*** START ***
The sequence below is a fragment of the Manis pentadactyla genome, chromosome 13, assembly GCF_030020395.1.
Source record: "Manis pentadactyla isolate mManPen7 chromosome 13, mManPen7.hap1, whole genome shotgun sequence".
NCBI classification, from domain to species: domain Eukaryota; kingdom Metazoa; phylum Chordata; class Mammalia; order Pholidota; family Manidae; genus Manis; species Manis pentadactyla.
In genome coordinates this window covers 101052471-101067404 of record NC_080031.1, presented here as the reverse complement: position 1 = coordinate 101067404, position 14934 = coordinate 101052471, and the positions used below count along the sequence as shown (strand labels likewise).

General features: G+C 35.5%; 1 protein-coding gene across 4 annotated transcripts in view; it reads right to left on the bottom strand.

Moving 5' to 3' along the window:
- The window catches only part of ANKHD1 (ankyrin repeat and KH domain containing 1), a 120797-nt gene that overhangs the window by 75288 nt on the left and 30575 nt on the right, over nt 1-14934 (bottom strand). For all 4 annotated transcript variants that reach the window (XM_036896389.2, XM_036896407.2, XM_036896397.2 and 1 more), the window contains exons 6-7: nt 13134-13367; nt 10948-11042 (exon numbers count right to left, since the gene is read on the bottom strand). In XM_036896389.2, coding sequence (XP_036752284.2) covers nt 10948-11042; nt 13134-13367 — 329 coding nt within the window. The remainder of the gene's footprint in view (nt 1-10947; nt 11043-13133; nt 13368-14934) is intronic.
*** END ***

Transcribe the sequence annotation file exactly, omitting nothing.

The sequence below is a fragment of the Manis pentadactyla genome, chromosome 13, assembly GCF_030020395.1.
Source record: "Manis pentadactyla isolate mManPen7 chromosome 13, mManPen7.hap1, whole genome shotgun sequence".
NCBI classification, from domain to species: domain Eukaryota; kingdom Metazoa; phylum Chordata; class Mammalia; order Pholidota; family Manidae; genus Manis; species Manis pentadactyla.
In genome coordinates this window covers 101052471-101067404 of record NC_080031.1, presented here as the reverse complement: position 1 = coordinate 101067404, position 14934 = coordinate 101052471, and the positions used below count along the sequence as shown (strand labels likewise).

General features: G+C 35.5%; 1 protein-coding gene across 4 annotated transcripts in view; it reads right to left on the bottom strand.

Moving 5' to 3' along the window:
- The window catches only part of ANKHD1 (ankyrin repeat and KH domain containing 1), a 120797-nt gene that overhangs the window by 75288 nt on the left and 30575 nt on the right, over nt 1-14934 (bottom strand). For all 4 annotated transcript variants that reach the window (XM_036896389.2, XM_036896407.2, XM_036896397.2 and 1 more), the window contains exons 6-7: nt 13134-13367; nt 10948-11042 (exon numbers count right to left, since the gene is read on the bottom strand). In XM_036896389.2, coding sequence (XP_036752284.2) covers nt 10948-11042; nt 13134-13367 — 329 coding nt within the window. The remainder of the gene's footprint in view (nt 1-10947; nt 11043-13133; nt 13368-14934) is intronic.